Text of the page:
Alaskans heading to their usual berry patch might be surprised this year: Either it's really good or not great.
That's because Alaska's mild winter and spring has been both a blessing and a curse for berry pickers, at least depending on where you go.
"Painting a broad brush, it's a good year," said Pat Holloway, retired University of Alaska Fairbanks horticulture professor. "But you'll still hear people grumbling."
She said that's because microclimates around the state could mean that a berry patch benefiting from good conditions one year might deal with inclement weather the next. The climates can be so varied that berry picking in one area might be vastly different in a spot just a few miles away.
She said the mild spring helped berries avoid frost and allowed pollinators, like bees, to freely roam. But that same weather could mean some patches missed the moisture or temperatures needed to sustain a lush berry crop.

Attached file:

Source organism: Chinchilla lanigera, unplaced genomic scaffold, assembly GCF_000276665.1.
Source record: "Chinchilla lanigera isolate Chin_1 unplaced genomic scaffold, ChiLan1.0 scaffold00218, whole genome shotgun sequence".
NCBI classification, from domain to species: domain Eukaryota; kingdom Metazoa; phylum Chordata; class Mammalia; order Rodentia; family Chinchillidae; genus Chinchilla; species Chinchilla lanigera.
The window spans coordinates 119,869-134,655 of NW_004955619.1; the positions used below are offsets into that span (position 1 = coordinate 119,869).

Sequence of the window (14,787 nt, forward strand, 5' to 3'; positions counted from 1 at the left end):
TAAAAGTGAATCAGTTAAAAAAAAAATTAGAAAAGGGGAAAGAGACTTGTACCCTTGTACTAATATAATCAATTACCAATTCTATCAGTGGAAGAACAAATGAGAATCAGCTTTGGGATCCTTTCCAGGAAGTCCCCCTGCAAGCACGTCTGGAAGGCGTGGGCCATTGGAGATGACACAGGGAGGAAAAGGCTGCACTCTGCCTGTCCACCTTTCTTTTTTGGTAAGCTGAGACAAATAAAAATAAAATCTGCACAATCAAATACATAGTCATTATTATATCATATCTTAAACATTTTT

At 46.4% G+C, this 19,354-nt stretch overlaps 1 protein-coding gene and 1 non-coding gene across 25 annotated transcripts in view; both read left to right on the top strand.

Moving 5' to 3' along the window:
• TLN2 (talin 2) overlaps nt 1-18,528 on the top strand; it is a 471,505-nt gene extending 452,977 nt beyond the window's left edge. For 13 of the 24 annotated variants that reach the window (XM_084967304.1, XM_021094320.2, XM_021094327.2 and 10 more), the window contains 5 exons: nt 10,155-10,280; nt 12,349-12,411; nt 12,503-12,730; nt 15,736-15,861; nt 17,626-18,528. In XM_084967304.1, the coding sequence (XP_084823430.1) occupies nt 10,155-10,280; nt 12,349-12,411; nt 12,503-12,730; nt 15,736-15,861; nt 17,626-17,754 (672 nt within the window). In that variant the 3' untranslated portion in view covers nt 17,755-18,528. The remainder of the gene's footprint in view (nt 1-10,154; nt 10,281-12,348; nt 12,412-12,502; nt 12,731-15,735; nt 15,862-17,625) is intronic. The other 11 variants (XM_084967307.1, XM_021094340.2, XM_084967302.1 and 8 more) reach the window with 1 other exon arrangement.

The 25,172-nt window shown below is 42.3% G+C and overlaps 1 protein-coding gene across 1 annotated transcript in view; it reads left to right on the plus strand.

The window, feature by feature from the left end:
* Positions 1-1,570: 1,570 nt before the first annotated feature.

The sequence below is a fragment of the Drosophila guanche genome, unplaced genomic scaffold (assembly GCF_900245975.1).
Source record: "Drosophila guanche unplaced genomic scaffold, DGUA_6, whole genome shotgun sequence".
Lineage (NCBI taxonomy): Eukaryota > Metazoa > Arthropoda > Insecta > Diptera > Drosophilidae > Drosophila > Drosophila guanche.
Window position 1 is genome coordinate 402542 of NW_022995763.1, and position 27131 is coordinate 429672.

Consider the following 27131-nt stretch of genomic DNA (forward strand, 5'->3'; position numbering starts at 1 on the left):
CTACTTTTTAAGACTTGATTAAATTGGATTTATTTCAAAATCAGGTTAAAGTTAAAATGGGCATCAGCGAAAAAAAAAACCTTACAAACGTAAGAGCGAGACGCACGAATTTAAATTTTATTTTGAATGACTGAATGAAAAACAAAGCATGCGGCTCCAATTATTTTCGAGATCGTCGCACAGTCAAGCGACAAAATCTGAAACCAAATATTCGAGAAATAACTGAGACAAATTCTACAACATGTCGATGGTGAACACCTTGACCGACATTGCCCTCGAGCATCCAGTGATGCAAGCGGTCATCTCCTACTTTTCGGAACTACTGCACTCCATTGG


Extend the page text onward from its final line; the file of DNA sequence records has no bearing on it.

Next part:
Carol Ross, retired Anchorage School District home economics teacher and lifelong Alaska berry picker, experienced that firsthand. She said her family's homestead at Mile 104 of the Glenn Highway was bare of blueberries this year, despite usually being a good source of berries. She heard that nearby Hatcher Pass blueberries were bountiful. Steve Brown, UAF Cooperative Extension Palmer office horticulture and agriculture agent, said a trip up to the popular picking spot earlier in the week was the busiest he'd ever seen it.
"I don't think there would be that many people if the picking wasn't very good," he said.
However, Ross' raspberry bushes at her Anchorage Big Bear Bed and Breakfast are bountiful. She and her sister picked four gallons of berries earlier in the week. She said there was still a lot more to go.
Leslie Shallcross, UAF Cooperative Extension health, homes and family development agent, said in the Anchorage area people are overall reporting a lot of big berries in large quantities around the municipality. Some even appear to be a few weeks early.
Holloway said the berries in Fairbanks, especially in low areas, also came early thanks to warm weather in the Interior.
Shallcross noted that Alaska was right in the middle of blueberry season, with raspberries just finishing up and cranberries beginning to ripen in the next few weeks.